More hotels in Penang may cease operations if MCO, interstate travel ban continues

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The impending closure of Hotel Equatorial Penang is just the tip of the iceberg, with more hotels expected to face similar fates if the interstate travel ban prolongs.

Expressing sadness over news of the impending closure, Malaysian Association of Hotels (MAH) Penang chairman K Raj Kumar said many hotels were already badly affected by the Covid-19 pandemic, made worse with the interstate travel ban.

He said, while many hotels have opted for temporary closure following the implementation of the second Movement Control Order (MCO), those which remained in business only reported about two to four percent occupancy rate.

“If this goes on any longer, it is only a matter of time before more hotels cease operations. As it is, many are already finding it extremely difficult to just survive.

“We really hope the government will come to our aid. We, in particular, and the tourism industry, in general, have not been getting anything from the slew of assistance announced by the government, even during the first MCO.

“It is a difficult time for us and I hope both the federal and state governments will look into our plight and come out with some form of incentive for us,” he was quoted as saying when asked to comment on the impending closure of Hotel Equatorial Penang.

Adverse business conditions caused by the Covid-19 pandemic were reasons given by the hotel in a memo to all employees informing them of the closure.

Raj Kumar said, while MAH Penang has yet to be officially informed of the matter, employees at the hotel did indicate that it will happen.

“All hoteliers feel that this is a very sad piece of news as Hotel Equatorial Penang has always been the market leader in Penang. There are many memories (associated with) the hotel.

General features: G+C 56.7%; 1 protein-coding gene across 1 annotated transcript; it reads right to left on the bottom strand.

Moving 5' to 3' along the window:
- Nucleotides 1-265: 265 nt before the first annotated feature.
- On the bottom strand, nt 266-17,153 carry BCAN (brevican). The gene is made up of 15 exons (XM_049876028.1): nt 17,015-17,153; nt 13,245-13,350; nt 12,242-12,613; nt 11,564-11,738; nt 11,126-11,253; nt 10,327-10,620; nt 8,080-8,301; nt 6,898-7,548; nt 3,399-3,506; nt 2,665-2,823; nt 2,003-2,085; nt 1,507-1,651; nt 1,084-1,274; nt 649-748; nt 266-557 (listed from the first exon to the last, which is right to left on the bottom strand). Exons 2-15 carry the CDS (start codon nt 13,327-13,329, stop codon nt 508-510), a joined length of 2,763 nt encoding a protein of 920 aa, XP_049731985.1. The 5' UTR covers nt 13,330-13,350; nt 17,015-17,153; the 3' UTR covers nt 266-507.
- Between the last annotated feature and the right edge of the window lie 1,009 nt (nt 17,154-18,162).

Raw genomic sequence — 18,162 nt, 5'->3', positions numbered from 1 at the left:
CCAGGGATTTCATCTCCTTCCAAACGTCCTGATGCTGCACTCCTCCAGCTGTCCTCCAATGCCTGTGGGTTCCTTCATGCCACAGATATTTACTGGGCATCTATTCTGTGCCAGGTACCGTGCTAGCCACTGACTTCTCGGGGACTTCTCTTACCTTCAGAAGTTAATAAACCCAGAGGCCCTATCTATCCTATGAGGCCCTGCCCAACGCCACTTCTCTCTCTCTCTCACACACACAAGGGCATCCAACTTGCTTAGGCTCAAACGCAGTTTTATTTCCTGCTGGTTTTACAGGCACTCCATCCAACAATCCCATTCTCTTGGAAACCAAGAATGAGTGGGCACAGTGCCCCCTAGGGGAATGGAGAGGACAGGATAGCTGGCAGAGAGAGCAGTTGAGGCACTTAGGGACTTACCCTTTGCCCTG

“We really hope the hotel will not cease operations and will find a way to sustain and weather this pandemic. We really hope it will continue to operate,” he added.

Meanwhile, former finance minister Lim Guan Eng said the federal government still has not grasped the severity of the problems facing the local hotel and tourism industry that was on the verge of collapse.

Instead, he suggested that the Perikatan Nasional administration under Prime Minister Tan Sri Muhyiddin Yassin appeared to be more focused on pursuits such as an Emergency proclamation and suspending Parliament.

“Instead of facilitating bank loans or an automatic loan moratorium, Tourism, Arts and Culture Minister Datuk Seri Nancy Shukri appears to be trapped in a different reality,” Lim said in a statement.

The Bagan MP cited her statement to the Dewan Rakyat in November last year where Nancy said despite the closure of 109 establishments in the hotel sector and 95 tourism agencies in 2020, her ministry has since approved new licence applications for 135 tourism companies and operators during the same period.

“This is ridiculous. Can Nancy please tell us where are the new tourism agencies in Malaysia? In Budget 2021, the ministry continues to adopt an ‘ostrich in the sand approach’ by predicting the average hotel occupancy for 2020 will be 61.1 percent, and 58.4 percent in 2021.

Sayuti Zainudin

“How can they stick to its initial projection of 61.1 percent hotel occupancy for 2020 when the tourism industry faces RM100 billion in losses last year?” he said.

Faced with this RM100 billion loss in revenue, Lim added that the federal government has not done enough to aid and save the tourism industry.

“Not just hotels, but many tourist agencies and bus operators have closed shop. If the basic infrastructure of tourism either collapses or closes down, how can Malaysia benefit from any revival of the tourist industry?” he asked.

He lamented the upcoming closure of the Equatorial Hotel Penang, as it is one of the earliest five-star hotels in the state which was brought in by the late Penang Chief Minister Tun Dr Lim Chong Eu in the 1970s.

“As a Unesco World Heritage site, the twin cities of George Town and Melaka have both lost their earliest five-star hotels. Ramada Plaza Melaka, formerly known as Renaissance Melaka, closed down in May last year.

“This shows how serious the adverse impact of the Covid-19 global pandemic has been on the local tourism industry,” Lim said.

He argued that Hotel Equatorial Penang’s closure has proven the ministry’s projected 58.4 percent hotel occupancy rate for 2021 to be patently absurd.

“Such false and unrealistic rosy projections will damage public confidence that the government knows how to do its job to save our tourism industry.

“Can the Emergency and suspension of Parliament help to save our hotels and tourism industry?” Lim said.